December 15, 2011

I went to an interesting conference the other day, titled, “Graham and Dodd and Modern Financial Analysis.” Presented and written by Joseph Calandro, Jr. I enjoyed the event a great deal. It was a real interesting and worthwhile few hours.

“Gut instinct is not sustainable as a successful long term investment strategy.” He said this as he talked about Buffett not being lucky, but that his quality of application of Graham Dodd is what is responsible for his tremendous track record.

He mentioned to read about “Mitchell Julis is co-founder, co-chairman and co-CEO of Canyon Partners LLC,” I was not familiar with that name, and he mentioned him in the same context as Buffett, Klarman and Cooperman. I will look to read any work I can locate. I looked at Canyon Partners 13-F for 9/30/11. The top 3 holdings are LOW, CHMT and CCO. These make up 26% of reported assets.

He discussed a quick thesis on why he thinks Berkshire paid ~$70 per share for GEICO in 1995. He suggests using various methods of valuing a company (basic stuff, right?); these include asset values, earnings values as well as determining worth of intangibles. He claims the valuation of the franchise of GEICO is what Berkshire saw that others didn’t.

He discussed Klarman frequently. I think they know each other, and are friends. He stated that Seth Klarman wrote in Margin of Safety, 1991, p. 124, “…the future is not reliably predictable.”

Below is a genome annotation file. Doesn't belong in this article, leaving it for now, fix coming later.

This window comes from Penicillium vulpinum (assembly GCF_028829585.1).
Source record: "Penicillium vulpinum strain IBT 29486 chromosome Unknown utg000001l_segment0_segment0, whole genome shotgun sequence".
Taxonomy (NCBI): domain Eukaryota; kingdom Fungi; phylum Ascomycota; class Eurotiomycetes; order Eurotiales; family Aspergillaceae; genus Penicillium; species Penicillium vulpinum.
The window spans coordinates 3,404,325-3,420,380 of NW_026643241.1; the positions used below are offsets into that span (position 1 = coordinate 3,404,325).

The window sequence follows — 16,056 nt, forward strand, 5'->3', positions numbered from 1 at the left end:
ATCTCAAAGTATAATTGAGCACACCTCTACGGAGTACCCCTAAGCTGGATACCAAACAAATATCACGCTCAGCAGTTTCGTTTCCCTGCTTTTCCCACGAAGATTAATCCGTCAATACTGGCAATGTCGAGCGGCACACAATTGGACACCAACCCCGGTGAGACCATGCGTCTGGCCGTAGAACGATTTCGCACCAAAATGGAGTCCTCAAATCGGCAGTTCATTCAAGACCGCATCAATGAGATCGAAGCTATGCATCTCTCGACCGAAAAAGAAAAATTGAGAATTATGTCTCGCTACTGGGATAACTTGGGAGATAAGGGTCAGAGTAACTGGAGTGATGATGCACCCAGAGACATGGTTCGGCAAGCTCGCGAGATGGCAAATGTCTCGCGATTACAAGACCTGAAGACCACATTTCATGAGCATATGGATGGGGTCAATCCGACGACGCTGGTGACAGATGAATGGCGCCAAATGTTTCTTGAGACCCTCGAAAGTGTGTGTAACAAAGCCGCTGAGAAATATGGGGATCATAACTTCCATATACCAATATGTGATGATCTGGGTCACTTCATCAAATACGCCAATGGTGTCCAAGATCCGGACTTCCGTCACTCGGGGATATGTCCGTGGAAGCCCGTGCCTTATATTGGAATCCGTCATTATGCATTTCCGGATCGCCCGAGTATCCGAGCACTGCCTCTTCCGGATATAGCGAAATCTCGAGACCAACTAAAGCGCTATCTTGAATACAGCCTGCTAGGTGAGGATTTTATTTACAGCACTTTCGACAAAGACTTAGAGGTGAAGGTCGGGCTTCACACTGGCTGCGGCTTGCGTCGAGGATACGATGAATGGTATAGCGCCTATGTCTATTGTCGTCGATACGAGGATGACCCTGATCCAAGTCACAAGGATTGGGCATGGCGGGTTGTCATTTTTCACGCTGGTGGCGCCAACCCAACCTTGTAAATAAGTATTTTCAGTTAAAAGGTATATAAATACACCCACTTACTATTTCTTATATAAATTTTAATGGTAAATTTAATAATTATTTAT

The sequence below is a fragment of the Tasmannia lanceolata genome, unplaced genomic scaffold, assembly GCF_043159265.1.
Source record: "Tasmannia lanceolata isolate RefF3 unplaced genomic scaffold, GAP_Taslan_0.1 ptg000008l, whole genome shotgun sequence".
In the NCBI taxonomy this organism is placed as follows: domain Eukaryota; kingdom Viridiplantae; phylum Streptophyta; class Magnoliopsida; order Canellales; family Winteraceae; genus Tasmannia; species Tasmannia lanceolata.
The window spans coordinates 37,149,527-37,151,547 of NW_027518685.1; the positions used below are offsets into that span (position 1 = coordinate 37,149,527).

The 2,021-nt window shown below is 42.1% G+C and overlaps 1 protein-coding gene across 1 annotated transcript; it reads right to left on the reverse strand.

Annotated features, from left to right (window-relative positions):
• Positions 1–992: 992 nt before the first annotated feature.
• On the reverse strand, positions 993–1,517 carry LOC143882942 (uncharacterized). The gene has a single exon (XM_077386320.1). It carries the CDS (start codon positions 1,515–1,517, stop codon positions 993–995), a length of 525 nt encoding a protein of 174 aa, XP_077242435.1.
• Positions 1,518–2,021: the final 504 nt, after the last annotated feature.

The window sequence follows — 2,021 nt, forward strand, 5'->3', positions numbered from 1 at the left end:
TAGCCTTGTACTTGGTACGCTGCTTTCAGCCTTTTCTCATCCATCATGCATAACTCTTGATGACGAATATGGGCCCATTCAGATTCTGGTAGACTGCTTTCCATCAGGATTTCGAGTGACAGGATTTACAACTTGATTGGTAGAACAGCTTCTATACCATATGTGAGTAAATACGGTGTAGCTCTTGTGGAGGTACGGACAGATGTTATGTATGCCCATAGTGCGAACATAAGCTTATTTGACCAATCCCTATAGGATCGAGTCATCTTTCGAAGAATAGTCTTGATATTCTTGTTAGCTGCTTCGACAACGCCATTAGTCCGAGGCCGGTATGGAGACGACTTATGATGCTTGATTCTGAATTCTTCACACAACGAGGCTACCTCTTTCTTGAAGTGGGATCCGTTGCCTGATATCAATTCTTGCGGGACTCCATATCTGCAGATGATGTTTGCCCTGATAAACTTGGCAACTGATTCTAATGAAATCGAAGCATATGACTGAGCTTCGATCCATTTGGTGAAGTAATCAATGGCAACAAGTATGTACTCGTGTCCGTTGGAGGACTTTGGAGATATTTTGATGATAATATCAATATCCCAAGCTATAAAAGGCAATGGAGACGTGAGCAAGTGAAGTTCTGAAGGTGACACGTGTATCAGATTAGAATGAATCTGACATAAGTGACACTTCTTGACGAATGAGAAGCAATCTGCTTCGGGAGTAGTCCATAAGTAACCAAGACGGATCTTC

He listed “Critical Valuation Errors to Avoid” by Professor Ruback

1. Forecasts are aggressive.
2. Cycles are ignored.
3. Forecasts are not consistent.
4. Terminal value timing.
5. Inconsistent assumptions.
6. Long-term growth rates are aggressive.
7. Discount rates are conservative or aggressive.
8. Changing capital structure is not considered.
9. Control premiums.
10. Multiples are inappropriately applied.

How to avoid These Errors:

1. Focus on common sense economics.

2. Use more than one valuation approach.3. Don’t be mechanical.

He presented a recommended reading list

Security Analysis 6th Ed. –

Margin of Safety

The Intelligent Investor (Zweig edition)

Benjamin Graham: Building a Profession (edited by Zweig)

Financial History Magazine by the Museum of American Finance (Suggests all value investors should subscribe to this, and they will find its value immeasurably positive.)

Money ball

Value Investing: From Graham to Buffett and Beyond (Greenwald, etal)

Applied Value Investing – the presenter Joseph Calandro, Jr.

He claims “Know Your Worth: Critical Valuation Errors to Avoid,” HBS Press – Faculty Seminar Series, August 1, 2004 – by Richard S. Ruback is the most important read, although expensive, it is a must.
He mentioned that his papers on SSRN website were worthwhile reads.

Here are some I found:

Applied Value Investing

Suggestions for Modern Security Analysts

Taking Burlington Northern Railroad Private
Turnaround Value & Valuation: Reassessing Scott Paper

The Margin of Safety Principle and Corporate Strategy

Strategic M&A: Insights from Buffett’s Midamerican Acquisition

Taking Clayton Homes Private

Super Cats as Alternative Investments: an Overview

Respectfully submitted,